no. 20 | Spring 2013
The Geopolitics of Cinema
and the Study of Film
Edited by / Sous la direction de Tim Bergfelder, Vinzenz Hediger, Francesco Pitassio
- Is cinema contagious? Transnationalism and the case of Korea
- Traveling styles: or the challenge of approaching commercial Hindi cinema as world cinema
- De-locating “Independence:” the discourse on Southeast Asian Indipendent Cinema and its trajectories
- Transnational subjects in a multiple Europe: Auf der anderen Seite and Almanya: Wilkommen in Deutschland
Ilaria De Pascalis
- Peripheral realism: the regional and transnational dynamic of contemporary Brazilian cinema
- Moving picture and people across the U.S.-Mexico Border: the critical reception of Sin nombre and The three burials of Melquiades Estrada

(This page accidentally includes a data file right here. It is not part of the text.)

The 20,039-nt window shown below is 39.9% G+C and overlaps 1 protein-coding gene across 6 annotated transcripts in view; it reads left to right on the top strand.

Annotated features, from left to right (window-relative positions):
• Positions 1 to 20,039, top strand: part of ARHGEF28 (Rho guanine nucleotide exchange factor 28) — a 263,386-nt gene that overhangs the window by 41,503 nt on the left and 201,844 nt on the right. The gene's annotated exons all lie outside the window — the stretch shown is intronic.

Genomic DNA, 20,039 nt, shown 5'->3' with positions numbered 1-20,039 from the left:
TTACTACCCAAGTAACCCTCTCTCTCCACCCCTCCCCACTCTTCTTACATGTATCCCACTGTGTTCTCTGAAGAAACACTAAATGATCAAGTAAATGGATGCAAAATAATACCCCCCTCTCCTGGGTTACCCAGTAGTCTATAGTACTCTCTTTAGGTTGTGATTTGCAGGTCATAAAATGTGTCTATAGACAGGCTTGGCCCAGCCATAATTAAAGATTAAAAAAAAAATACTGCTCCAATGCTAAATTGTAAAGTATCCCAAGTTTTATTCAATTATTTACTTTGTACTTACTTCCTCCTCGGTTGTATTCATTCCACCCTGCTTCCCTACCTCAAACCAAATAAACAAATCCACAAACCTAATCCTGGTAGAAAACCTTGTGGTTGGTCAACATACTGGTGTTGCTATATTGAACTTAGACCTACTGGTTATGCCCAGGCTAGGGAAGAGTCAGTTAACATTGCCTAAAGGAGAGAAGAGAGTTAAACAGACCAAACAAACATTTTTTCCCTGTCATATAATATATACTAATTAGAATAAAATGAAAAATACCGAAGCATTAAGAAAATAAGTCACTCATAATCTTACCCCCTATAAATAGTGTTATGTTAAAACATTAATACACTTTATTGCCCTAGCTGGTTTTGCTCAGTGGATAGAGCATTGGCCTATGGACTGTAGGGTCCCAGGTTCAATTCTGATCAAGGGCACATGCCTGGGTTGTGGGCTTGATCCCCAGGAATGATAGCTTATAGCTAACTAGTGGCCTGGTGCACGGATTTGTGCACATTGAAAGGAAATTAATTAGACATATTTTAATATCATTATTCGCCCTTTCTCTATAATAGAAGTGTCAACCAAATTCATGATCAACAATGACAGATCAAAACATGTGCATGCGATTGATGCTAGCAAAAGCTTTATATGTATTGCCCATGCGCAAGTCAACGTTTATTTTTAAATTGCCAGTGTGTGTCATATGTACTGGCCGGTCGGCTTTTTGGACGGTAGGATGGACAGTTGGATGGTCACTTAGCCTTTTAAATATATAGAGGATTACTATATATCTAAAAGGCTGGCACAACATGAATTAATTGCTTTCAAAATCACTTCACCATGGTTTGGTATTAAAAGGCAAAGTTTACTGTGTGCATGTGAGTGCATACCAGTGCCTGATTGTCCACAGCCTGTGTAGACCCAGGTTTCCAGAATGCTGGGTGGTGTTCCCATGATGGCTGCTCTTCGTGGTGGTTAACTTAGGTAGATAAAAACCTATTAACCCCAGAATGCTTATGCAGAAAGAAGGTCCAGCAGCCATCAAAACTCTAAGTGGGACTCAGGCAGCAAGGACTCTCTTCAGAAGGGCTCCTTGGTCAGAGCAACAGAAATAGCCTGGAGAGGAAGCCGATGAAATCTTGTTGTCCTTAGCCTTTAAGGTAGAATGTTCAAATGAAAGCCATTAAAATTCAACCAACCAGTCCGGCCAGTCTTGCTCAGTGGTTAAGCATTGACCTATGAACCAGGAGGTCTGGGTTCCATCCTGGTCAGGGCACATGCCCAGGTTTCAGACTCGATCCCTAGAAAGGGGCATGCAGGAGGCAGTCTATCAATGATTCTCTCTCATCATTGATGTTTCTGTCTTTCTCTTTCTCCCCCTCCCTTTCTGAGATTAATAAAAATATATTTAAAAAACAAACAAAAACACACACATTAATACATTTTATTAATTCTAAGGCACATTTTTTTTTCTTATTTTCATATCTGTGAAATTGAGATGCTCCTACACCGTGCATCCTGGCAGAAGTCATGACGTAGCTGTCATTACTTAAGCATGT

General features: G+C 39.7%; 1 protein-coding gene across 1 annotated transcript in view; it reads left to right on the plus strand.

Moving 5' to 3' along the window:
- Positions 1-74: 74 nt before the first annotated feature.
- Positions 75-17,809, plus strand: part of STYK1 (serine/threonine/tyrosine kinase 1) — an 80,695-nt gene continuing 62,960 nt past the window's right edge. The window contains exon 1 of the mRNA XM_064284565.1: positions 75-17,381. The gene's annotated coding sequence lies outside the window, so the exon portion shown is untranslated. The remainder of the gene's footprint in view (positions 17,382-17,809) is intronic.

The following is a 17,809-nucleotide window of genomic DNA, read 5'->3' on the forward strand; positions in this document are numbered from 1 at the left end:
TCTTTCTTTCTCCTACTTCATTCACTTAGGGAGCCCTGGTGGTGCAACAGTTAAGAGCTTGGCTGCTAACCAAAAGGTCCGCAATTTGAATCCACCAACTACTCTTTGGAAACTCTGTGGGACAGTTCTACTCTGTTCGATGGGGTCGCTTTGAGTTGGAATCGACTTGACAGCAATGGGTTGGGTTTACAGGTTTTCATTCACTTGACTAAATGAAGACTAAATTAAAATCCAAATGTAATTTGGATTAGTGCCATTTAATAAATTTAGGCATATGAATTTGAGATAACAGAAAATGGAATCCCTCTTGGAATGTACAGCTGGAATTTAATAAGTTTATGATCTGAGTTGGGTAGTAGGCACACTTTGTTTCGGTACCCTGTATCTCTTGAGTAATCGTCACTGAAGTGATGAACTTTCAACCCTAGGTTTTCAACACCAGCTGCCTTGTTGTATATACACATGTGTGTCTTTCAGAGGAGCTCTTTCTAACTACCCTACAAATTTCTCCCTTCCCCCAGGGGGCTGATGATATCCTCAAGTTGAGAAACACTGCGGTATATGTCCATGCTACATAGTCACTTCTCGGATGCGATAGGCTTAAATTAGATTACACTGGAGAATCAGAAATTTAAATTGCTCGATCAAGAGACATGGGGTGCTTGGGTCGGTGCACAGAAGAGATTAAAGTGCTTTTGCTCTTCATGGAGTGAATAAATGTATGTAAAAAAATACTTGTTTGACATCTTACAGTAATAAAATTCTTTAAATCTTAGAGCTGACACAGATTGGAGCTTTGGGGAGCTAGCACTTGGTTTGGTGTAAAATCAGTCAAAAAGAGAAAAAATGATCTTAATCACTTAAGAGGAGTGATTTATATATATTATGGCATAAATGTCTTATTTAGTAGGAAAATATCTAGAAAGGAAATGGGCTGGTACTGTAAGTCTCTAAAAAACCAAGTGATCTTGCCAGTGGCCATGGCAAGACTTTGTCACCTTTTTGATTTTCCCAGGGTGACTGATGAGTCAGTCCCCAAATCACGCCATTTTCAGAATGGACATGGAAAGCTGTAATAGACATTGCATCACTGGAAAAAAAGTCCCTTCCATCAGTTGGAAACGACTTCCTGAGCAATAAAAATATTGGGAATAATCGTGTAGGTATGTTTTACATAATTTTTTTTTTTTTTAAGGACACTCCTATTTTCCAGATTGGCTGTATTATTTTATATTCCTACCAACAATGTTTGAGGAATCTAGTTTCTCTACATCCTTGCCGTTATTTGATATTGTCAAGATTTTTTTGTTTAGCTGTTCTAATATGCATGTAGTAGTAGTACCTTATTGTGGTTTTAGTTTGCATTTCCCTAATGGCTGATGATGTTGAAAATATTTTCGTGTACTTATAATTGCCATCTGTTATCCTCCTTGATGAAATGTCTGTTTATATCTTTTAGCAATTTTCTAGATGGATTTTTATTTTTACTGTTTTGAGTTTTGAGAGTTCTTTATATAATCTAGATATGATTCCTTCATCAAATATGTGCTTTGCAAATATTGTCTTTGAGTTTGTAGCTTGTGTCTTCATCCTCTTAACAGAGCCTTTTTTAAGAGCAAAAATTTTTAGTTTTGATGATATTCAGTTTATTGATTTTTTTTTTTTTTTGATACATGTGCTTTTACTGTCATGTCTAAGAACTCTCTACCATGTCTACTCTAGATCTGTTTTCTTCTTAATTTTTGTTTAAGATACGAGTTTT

- Concept-cognitive mapping: third cinema as cartography of Global Capitalism
- The rhetoric and aesthetics of world cinema: film studies as a place for the “Persistence of Geography” in contemporary cinema
- Luckàcs, précurseur d’une esthétique géopolitique? Le concept de totalité au service du cinéma postcolonial
- Extended cinema: the performative power of cinema in Installation practices
Cosetta G. Saba
- The Cinematic Performance of the Real: Aesthetics, New Realism and Cinema
PROJECTS & ABSTRACTS
REVIEWS / COMPTES-RENDUS
Is cinema contagious? Transnationalism and the case of Korea